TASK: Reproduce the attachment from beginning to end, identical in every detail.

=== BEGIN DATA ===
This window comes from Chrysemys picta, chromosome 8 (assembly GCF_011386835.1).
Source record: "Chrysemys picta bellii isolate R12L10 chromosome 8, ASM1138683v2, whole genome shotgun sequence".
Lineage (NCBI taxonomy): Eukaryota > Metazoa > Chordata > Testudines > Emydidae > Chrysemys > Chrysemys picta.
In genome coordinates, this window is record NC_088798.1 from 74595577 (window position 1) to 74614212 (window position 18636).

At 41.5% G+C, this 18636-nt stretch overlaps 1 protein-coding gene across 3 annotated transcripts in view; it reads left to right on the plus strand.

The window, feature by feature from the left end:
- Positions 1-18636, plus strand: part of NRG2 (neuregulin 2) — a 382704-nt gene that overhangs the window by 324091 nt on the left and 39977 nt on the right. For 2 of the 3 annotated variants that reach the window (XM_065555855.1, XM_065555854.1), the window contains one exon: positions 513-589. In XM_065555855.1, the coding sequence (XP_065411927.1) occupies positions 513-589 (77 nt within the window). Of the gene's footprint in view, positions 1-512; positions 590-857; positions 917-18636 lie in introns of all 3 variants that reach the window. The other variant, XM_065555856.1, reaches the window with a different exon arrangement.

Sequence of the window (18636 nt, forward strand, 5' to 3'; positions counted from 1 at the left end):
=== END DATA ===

This window comes from Chrysemys picta, chromosome 8 (assembly GCF_011386835.1).
Source record: "Chrysemys picta bellii isolate R12L10 chromosome 8, ASM1138683v2, whole genome shotgun sequence".
Lineage (NCBI taxonomy): Eukaryota > Metazoa > Chordata > Testudines > Emydidae > Chrysemys > Chrysemys picta.
In genome coordinates, this window is record NC_088798.1 from 74595577 (window position 1) to 74614212 (window position 18636).

At 41.5% G+C, this 18636-nt stretch overlaps 1 protein-coding gene across 3 annotated transcripts in view; it reads left to right on the plus strand.

The window, feature by feature from the left end:
- Positions 1-18636, plus strand: part of NRG2 (neuregulin 2) — a 382704-nt gene that overhangs the window by 324091 nt on the left and 39977 nt on the right. For 2 of the 3 annotated variants that reach the window (XM_065555855.1, XM_065555854.1), the window contains one exon: positions 513-589. In XM_065555855.1, the coding sequence (XP_065411927.1) occupies positions 513-589 (77 nt within the window). Of the gene's footprint in view, positions 1-512; positions 590-857; positions 917-18636 lie in introns of all 3 variants that reach the window. The other variant, XM_065555856.1, reaches the window with a different exon arrangement.

Sequence of the window (18636 nt, forward strand, 5' to 3'; positions counted from 1 at the left end):